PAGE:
Can you post a photo of the part? I have never seen what it seems you are describing. My experience is from the OTR trucks I drove in the past with the 6v and 8v92 engines only.
M4A1Sherman
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Posted: Thursday, August 18, 2016 - 11:42 AM GMT+7

Quoted Text

OK, another "accessory gearbox" question. I am guessing the following is a mistake on Real Model's part but I need to check with you guys. RM mounts the air compressor on the right rear corner of that gearbox which is OK but it is a DOUBLE compressor - it has FOUR cylinders!

It is clearly supposed to be two compressors on a common shaft. So, was there ever a HEMTT that either needed a high enough volume of brake air to need two air compressors or a HEMTT that needed a higher psi so they would run two compressors in a two stage arrangement to produce a higher output air pressure?



Hi, Mike!

Been following your build- GREAT STUFF! Someday, I'll get the chance to build my HEMTT Fuel Tanker! I bought it about 10 years ago, but have been too busy with other stuff...
165thspc
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Posted: Thursday, August 18, 2016 - 12:38 PM GMT+7

4 cylinder air compressor (I think) . . . . . . . . . . . . Mystery device


This is how they want you to put them together.


And they tell you to put them here.

Also; what is all that stuff on the transmission? Never saw anything like that but if I had to guess it is either some sort of cooler or an electrical generator????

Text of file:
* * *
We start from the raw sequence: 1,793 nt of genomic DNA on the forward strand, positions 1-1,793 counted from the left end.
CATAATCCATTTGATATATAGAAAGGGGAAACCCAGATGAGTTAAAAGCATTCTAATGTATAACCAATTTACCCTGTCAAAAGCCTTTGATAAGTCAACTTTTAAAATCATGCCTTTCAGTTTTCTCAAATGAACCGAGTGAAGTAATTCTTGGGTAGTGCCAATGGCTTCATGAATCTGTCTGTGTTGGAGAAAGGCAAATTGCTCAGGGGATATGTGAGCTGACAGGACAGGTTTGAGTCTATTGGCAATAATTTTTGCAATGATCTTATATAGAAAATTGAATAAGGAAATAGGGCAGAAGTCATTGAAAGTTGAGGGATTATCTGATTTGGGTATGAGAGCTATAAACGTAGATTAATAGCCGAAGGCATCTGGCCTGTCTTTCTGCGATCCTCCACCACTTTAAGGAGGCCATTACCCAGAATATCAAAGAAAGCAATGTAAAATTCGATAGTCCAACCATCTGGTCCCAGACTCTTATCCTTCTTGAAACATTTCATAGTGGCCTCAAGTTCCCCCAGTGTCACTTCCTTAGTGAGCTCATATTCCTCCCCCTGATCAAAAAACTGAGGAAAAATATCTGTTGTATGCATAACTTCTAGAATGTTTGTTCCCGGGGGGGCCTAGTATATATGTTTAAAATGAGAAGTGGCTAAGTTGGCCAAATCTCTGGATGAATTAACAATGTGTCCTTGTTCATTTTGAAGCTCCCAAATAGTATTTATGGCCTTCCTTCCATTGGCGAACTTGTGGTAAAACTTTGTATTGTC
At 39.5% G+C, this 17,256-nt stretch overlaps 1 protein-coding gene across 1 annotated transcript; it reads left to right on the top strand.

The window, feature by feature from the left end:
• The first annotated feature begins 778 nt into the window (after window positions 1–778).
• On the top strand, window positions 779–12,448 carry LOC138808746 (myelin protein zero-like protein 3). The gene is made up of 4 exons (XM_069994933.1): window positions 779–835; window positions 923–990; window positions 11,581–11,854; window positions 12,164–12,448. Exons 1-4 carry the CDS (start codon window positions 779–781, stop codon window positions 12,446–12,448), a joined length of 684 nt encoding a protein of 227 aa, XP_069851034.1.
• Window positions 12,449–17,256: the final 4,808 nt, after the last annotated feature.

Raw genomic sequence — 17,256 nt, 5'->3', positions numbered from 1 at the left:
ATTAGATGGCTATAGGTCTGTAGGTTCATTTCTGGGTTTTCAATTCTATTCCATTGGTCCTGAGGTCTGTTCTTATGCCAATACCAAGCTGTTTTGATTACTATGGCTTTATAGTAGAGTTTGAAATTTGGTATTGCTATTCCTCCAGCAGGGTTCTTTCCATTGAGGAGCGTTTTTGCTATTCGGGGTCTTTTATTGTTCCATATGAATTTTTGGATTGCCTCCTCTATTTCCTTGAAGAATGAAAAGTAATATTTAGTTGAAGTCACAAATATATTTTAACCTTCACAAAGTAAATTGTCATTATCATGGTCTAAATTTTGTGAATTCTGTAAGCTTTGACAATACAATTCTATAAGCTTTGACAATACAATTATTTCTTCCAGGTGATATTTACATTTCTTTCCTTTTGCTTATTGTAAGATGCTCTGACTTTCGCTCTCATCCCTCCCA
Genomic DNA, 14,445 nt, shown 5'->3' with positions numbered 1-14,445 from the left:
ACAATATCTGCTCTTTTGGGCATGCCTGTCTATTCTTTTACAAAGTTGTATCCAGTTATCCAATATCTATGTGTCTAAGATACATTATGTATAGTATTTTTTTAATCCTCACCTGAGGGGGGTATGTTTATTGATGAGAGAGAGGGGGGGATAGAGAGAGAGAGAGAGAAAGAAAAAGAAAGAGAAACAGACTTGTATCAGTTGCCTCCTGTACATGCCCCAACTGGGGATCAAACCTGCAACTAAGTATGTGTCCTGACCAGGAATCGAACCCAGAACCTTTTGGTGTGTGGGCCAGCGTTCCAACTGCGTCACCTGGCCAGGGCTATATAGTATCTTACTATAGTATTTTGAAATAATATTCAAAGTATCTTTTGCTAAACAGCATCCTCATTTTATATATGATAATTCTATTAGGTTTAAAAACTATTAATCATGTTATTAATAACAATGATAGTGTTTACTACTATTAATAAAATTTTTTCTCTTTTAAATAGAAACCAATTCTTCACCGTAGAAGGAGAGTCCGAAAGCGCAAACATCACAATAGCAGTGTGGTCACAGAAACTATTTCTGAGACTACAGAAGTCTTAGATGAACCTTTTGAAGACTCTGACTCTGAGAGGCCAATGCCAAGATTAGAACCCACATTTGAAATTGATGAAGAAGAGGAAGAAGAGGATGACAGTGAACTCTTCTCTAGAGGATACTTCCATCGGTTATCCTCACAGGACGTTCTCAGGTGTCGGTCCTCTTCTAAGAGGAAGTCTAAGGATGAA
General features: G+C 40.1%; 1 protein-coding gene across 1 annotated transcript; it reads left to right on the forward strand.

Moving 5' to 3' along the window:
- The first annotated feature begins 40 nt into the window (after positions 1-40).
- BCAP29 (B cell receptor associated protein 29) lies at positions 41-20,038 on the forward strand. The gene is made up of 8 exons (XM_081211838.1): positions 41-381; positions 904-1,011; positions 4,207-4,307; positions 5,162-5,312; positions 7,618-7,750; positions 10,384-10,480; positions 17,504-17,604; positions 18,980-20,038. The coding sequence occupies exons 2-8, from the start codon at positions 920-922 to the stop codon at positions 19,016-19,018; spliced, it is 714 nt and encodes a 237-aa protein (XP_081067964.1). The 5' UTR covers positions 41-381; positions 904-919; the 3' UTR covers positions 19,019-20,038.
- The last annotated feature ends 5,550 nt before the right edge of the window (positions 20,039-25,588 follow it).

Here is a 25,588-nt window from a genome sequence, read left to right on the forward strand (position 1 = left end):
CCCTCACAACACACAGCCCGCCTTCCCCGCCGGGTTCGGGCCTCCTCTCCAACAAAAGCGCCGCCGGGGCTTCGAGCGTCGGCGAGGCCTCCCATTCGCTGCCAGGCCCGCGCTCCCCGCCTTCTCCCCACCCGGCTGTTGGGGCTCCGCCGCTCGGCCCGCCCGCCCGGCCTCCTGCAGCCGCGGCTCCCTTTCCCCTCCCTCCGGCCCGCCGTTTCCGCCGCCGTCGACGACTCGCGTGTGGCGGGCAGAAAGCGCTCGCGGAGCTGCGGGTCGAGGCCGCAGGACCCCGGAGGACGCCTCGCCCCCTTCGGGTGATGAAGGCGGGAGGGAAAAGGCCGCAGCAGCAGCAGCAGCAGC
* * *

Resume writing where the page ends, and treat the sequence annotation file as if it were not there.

I think now that maybe the person who originally mastered this engine model was not looking at a HEMTT reference, they were looking at a gen-set reference. An emergency back-up electrical generator set that happen to use the same engine as the HEMTT.
Taylornic
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Posted: Thursday, August 18, 2016 - 01:09 PM GMT+7
Never saw a compressor like that. Looks like it should be cut in half before you install it. That mystery devise is a mystery. Lol

All I have ever seen is a simple twin cylinder compressor bolted to the back of the accessory drive.

I cant help with the tranny question, sorry. But, for the earlier Hemtt it kinda looks like the Trumpeter tranny looks more right.
165thspc
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Posted: Thursday, August 18, 2016 - 01:18 PM GMT+7
Taylor, my thought exactly - cut the compressor in half and make it look normal!

Also the other mystery device looks like two hydraulic pumps connected end to end. I was thinking of cutting that in half also.


Again I cannot figure out just what is going on with all that extra mechanism on the tranny. It looks great but it looks wrong.
Taylornic
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Posted: Thursday, August 18, 2016 - 01:26 PM GMT+7
I agree on the compressor and the p/s pump 100 percent. As for the tranny, I am not saying its wrong because I honestly dont have experience with it.

It seems the Hemtt had 2, possibly 3 trannies during the upgrades. It just seems to me that the Trumpeter trans looks much closer to the photos I have seen on the net associated with the earlier Hemtt.
165thspc
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Posted: Thursday, August 18, 2016 - 01:50 PM GMT+7
Typical standard HEMTT transmission:






Must be a rebuild. (Photo by BlackManistan)
165thspc
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Posted: Thursday, August 18, 2016 - 02:08 PM GMT+7
Partial exploded drawing of HEMTT air compressor.



165thspc
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Posted: Thursday, August 18, 2016 - 02:23 PM GMT+7
Starter Assembly:

165thspc
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Posted: Thursday, August 18, 2016 - 02:35 PM GMT+7
Typical Hydraulic Pump:



What you are looking at is only about seven inches tall but can put out enough force to run the recovery winch or the LHS equipment!
165thspc
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Posted: Friday, August 19, 2016 - 03:18 AM GMT+7